On August 1st, 2016 (revised August 18th, 2016) EPA released a draft guidance memo on Significant Impact Levels (SIL) for Ozone (O3) and particulate matter less than 2.5 microns in aerodynamic diameter (PM2.5). The salient points from the draft memo are listed below:
The following NAAQS SIL concentrations are recommended:
Ozone 8-hour: 1.0 ppb
PM2.5 24-hour: 1.2 ug/m3
PM2.5 Annual: 0.2 ug/m3
Source: EPA Webinar held on August 24, 2016.
Currently, there is no PSD increment for 8-hr O3 NAAQS. Therefore, an O3 increment SIL is not recommended in this guidance.
PM2.5 increment SIL recommendations are also provided.
EPA has left the adoption of these SILs to the discretion of permitting authorities.
Final guidance memo is expected by end of 2016.
EPA is accepting informal comments until September 30, 2016.
EPA Website: https://www.epa.gov/nsr/forms/significant-impact-levels-ozone-and-fine-particles-prevention-significant-deterioration
On 07/29/2015, EPA’s proposed revision to the air quality modeling guideline (Appendix W to 40 CFR Part 51) was published. http://www.gpo.gov/fdsys/pkg/FR-2015-07-29/pdf/2015-18075.pdf
Appendix W Factsheet: http://www.epa.gov/ttn/scram/11thmodconf/2015_NPR_Appendix_W-Fact_Sheet.pdf
- Proposed enhancements to the scientific formulation of the preferred nearfield dispersion model, AERMOD, including modeling techniques to address the secondary chemical formation of fine particle and ozone pollution from direct, single source emissions of pollutants that form them such as sulfur dioxide, oxides of nitrogen, volatile organic compounds. (See details below)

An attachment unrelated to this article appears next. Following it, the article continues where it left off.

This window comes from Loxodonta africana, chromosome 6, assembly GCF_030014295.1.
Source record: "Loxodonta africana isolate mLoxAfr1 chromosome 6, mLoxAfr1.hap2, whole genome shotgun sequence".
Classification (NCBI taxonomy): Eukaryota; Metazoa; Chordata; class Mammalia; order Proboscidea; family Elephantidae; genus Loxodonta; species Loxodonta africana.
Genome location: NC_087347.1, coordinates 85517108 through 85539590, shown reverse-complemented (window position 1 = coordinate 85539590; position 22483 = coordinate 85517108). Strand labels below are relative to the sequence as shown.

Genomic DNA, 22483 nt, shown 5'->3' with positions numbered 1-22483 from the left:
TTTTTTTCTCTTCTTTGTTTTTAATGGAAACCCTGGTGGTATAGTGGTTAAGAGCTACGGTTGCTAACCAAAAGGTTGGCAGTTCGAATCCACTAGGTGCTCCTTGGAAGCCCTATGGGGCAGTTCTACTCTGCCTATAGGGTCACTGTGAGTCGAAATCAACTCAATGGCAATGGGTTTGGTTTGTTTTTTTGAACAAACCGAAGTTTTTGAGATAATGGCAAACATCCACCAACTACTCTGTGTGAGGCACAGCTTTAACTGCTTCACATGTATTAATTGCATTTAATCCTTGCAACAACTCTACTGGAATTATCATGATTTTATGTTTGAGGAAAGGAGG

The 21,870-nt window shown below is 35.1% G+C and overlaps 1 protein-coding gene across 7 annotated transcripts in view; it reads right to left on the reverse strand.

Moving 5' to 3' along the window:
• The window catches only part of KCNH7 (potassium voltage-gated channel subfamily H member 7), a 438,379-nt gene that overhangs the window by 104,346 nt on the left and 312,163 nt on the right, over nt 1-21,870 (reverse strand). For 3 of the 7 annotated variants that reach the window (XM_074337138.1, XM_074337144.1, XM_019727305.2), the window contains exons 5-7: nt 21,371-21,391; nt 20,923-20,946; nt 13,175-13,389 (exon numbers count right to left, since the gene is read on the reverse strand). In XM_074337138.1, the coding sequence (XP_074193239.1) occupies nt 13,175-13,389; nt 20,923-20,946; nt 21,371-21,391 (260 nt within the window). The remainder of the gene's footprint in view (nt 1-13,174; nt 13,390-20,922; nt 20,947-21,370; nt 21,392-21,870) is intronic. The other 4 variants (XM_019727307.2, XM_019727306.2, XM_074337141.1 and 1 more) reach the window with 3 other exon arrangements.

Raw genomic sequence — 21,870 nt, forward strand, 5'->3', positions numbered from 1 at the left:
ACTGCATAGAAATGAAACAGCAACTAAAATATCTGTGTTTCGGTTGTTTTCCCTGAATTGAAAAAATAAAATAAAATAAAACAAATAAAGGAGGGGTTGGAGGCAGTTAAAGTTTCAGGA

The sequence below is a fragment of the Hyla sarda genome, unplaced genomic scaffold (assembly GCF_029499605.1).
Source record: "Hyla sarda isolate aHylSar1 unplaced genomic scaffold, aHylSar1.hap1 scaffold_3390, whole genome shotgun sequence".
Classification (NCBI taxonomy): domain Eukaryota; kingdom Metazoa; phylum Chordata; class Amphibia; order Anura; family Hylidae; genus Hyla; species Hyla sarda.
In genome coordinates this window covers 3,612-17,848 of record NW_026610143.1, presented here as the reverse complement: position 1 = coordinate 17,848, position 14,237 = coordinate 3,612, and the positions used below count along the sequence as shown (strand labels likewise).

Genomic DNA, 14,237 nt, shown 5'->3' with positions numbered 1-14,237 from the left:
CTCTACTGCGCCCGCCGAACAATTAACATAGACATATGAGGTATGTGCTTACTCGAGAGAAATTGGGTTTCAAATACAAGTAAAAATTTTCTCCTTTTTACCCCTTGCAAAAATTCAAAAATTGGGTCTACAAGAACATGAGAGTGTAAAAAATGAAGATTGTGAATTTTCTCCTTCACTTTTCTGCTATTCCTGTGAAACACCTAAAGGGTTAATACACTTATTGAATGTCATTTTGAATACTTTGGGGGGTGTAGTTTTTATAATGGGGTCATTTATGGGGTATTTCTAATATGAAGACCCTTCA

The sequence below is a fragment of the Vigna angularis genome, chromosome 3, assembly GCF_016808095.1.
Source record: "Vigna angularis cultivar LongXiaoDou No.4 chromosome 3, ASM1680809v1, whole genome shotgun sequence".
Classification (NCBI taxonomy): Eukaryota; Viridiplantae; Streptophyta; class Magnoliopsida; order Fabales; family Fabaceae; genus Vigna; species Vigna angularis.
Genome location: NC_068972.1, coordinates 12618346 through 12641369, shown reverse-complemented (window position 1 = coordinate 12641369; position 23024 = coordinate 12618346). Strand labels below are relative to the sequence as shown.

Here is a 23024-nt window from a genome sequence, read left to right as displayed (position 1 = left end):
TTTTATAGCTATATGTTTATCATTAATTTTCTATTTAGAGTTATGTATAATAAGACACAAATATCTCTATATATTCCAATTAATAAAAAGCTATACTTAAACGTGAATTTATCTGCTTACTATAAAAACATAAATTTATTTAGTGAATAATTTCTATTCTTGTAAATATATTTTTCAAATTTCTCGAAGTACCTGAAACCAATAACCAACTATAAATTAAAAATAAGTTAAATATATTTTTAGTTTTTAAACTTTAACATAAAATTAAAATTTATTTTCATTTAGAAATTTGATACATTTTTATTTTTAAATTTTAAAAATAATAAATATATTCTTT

- Proposed streamlining of resources necessary to conduct regulatory modeling with AERMOD by incorporating model algorithms from the Buoyant Line and Point Source (BLP) model and replacing the CALINE3 model used for mobile source applications including fine particle pollution (PM2.5, PM10), and carbon monoxide (CO) hot-spot analyses.
- Remove CALPUFF as a preferred model for long range air quality assessments and recommending its use as a screening technique along with other Lagrangian models for addressing PSD increment beyond 50 km from a new or modifying source. This proposed change does not affect the EPA’s recommendation in the 2005 BART Guidelines to use CALPUFF in the BART determination process.
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On 07/24/2015, EPA released an updated version of the AERMOD model. Key technical changes in the new version are as follows:
- Includes option in AERMET to adjust the surface friction velocity (u*) to address issues with AERMOD model over prediction under stable, low wind speed conditions.
- Includes a low wind option in AERMOD to address issues with model over prediction under low wind speed conditions. The low wind option will increase the minimum value of the lateral turbulence intensity (sigma-v) from 0.2 to 0.3 and adjusts the dispersion coefficient to account for the effects of horizontal plume meander on the plume centerline concentration.
- Modifications to AERMOD formulation to address issues with over prediction for applications involving relatively tall stacks located near relatively small urban areas.
- Includes regulatory default options to address plume rise for horizontal and capped stacks.
- Includes buoyant line source option based on the BLP model.